Cary Medical among four Maine hospitals Medicare penalized
CARIBOU, Maine — Cary Medical Center is among four hospitals in the state that Medicare penalized for “poor patient safety rates,” according to a report from Maine Public.
Additionally, York Hospital, Southern Maine Health Care in Biddeford, and Central Maine Medical Center in Lewiston ranked “among the bottom 25 percent of U.S. hospitals for things like hospital-acquired infections, bed sores, and hip fractures.”
As a result, Medicare will reduce reimbursements to the four hospitals by one percent for the 2018 fiscal year.
Officials at Cary Medical Center have acknowledged the issue, and Community Relations Director Bill Flagg said on Dec. 29 that the presence of Clostridium difficile, or C. diff, bacterium is the primary reason for Cary’s penalty.
The bacteria thrives when a patient takes antibiotics that destroy “good germs” that protect against infections. The use of certain antibiotics particularly leaves older adults vulnerable to C. diff, according to the Centers for Disease Control and Prevention.
Flagg said that the hospital “has been working aggressively over the past two years to improve treatment and prevent C.diff from affecting patients and the community.”
The director of community relations says that, while Cary Medical Center acknowledges that C. diff is still an issue, the data used in penalizing some 751 hospitals and more than 350 Academic Training Hospitals is dated, and fails to take Cary’s recent efforts into account.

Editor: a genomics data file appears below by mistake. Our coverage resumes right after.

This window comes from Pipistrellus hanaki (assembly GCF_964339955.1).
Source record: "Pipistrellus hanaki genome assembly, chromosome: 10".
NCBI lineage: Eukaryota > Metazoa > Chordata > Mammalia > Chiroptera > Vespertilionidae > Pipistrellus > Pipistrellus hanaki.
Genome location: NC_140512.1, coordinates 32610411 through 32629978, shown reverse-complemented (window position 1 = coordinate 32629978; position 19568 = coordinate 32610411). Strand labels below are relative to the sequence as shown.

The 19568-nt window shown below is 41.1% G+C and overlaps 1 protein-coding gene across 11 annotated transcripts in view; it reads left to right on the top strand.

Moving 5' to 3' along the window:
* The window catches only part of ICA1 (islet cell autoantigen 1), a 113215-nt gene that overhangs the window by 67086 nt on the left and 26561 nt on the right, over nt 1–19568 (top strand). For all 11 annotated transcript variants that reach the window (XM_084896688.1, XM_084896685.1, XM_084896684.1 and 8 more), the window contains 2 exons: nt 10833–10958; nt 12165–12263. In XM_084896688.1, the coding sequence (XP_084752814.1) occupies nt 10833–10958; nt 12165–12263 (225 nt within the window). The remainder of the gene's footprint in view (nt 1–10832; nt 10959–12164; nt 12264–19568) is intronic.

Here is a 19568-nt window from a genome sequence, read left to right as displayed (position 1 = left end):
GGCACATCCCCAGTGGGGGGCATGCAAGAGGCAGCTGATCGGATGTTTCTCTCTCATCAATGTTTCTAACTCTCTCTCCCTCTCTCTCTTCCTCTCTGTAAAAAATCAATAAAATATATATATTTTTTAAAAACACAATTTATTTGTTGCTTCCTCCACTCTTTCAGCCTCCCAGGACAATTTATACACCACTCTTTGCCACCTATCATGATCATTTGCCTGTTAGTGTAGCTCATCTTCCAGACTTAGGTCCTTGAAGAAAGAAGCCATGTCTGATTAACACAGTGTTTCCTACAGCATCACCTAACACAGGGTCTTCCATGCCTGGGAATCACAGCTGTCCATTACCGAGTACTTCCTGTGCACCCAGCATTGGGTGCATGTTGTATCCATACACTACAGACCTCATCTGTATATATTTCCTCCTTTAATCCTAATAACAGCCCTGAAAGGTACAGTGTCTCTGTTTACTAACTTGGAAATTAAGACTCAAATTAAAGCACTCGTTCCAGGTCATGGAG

“This is the first year we’ve actually been penalized,” Flagg said. “The numbers are so small, because we’re not a big city hospital that deals with hundreds of thousands of patients, so that can make the data look worse.”
However small the numbers may be, Flagg said it’s still a significant concern for the hospital, and they “take it very seriously.”
“Some industries are not good at reporting infections,” Flagg said. “Nobody wants to hear that, and we’re not trying to whitewash it. [C. diff] is an issue that many hospitals have.”
Dr. Regen Gallagher, Chief Medical Officer at Cary, said in a press release on Dec. 28, “We believe we are taking the right steps to address the issue.”
Since C. diff spreads via antibiotics that leave patients susceptible, Cary is focusing on an antibiotic stewardship program that reviews the use of all antibiotics.
“This is a national program supported by the American Hospital Association,” Flagg said, adding that he believes the efforts will help reduce the spread of C. diff moving forward.
While this is the Caribou hospital’s first penalty from Medicare, they have received numerous accolades in the past. Just this year, the hospital received recognition from the Breathe Easy Coalition of Maine for their efforts to address smoking and tobacco use on their campus, a Women’s Choice Award for being one of America’s Best Hospitals for Obstetrics, and an “A” grade from the Leapfrog Group for quality and safety.